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disturbing to a lot of people, including myself. so much of what he's been saying throughout his campaign is offensi offensive. maybe that will have some effect. the fact of the matter is this is unprecedented. since 2000 -- since 1916, rather, 100 years ago, when the judiciary committee on which i sit started having confirmation hearings for supreme court justices, everyone who's been nominated has had a hearing except for the ones who, either one withdrew, harriet miers, and the other night were all confirmed within 11 days. so this is unprecedented. this is making something partisan out of something that is just in the constitution. we have a vacancy that's caused
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by a death of justice scalia. the president shall appoint and the -- with the advice, consent of the senate. scientists tell us there are 10 1/2 months left in this president's term. he was elected by the people. the people have had their say. they know what happens when you elect a president. he gets to nominate justices and the senate is supposed to do its job. >> well, the argument that mitch mcconnell made in that letter and the judicial committee made is, look, the constitution is clear, advise and consent and they use that word, we are wi withholding our consent preemptively to anyone you nominate. their argument is this is squarely constitutional. >> well, i understand that, but what's unprecedented about this
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is, you know, i guess we don't have to do anything. it's probably constitutional for me to stay in minnesota and not show up here. but that's certainly not the point of bothering to become a senator. >> well, so then the question -- well, that is -- i agree, i mean, that seems persuasive to me -- >> not only that, but they have said things like, you know, we haven't in the last 80 years confirmed a justice in an election year. that's just not true. so in addition to everything else, to just say stuff that ain't true. kennedy, justice kennedy, who silts on the court, was confirmed in 1988 during an ele. >> scientists tell us an election year. what is your leverage here? obviously there's a certain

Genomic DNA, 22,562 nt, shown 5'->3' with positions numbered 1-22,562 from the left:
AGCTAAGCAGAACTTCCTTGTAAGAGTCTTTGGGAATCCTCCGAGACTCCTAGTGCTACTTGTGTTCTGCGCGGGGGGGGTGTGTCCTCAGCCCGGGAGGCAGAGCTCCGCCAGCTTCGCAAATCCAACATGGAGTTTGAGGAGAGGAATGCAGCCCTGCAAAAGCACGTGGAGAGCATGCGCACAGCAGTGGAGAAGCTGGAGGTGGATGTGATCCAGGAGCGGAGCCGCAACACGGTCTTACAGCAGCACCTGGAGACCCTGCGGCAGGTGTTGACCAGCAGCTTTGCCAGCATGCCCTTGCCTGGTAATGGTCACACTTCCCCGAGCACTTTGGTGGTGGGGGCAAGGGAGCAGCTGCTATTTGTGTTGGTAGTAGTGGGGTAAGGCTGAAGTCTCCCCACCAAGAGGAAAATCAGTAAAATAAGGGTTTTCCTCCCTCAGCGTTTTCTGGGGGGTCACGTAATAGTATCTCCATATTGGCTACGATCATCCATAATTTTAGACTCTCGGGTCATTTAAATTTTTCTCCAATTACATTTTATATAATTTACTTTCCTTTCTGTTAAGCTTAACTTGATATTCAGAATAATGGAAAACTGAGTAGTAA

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amount of shaming, moral aswa, view this as a sheer question of political power. >> well, we're kind of counting -- you know, they've done this kind of thing before where they take a stand and then they -- public sentiment is against them and they back off it, and that's what we're hoping for when the president nominates someone who's obviously qualified, there will be public pressure. i put on my website, alfranken.com, a petition for people to sign, a letter to the leader, the republican leader, mcconnell, saying we want to have hearings. and so you can go, your viewers can go to alfranken.com and register their opinion for that and their desire for a confirmation hearing. so i believe that once the president nominates, the
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pressure will build, and once they start seeing who -- i'm sorry. i'm hearing something in my ear. is it that we're -- >> yes. senator, i'm afraid we're closing on the end of time, but i think once the nominee happens, we're going to see some more pressure mount is the point. senator al franken, it was a real pleasure. >> okay. >> thank you very much, senator. >> thank you. >> that is "all in" for this evens. "the rachel maddow show" begins right now. >> he know s exactly what was happening there. he's a broadcasting pro. >> am i being told to wrap? >> a little something i hear right here in my ear. that was brilliant. well done, my friend. thanks to you at home for joining us this hour. lots to get to tonight including ben carson sort of but not quite dropping out of the republican race. reducing the field sort of but not kind of to four people. also, the biggest abortion case in 20 years heading to the supreme court at a time when the supreme court is down one justice. also, the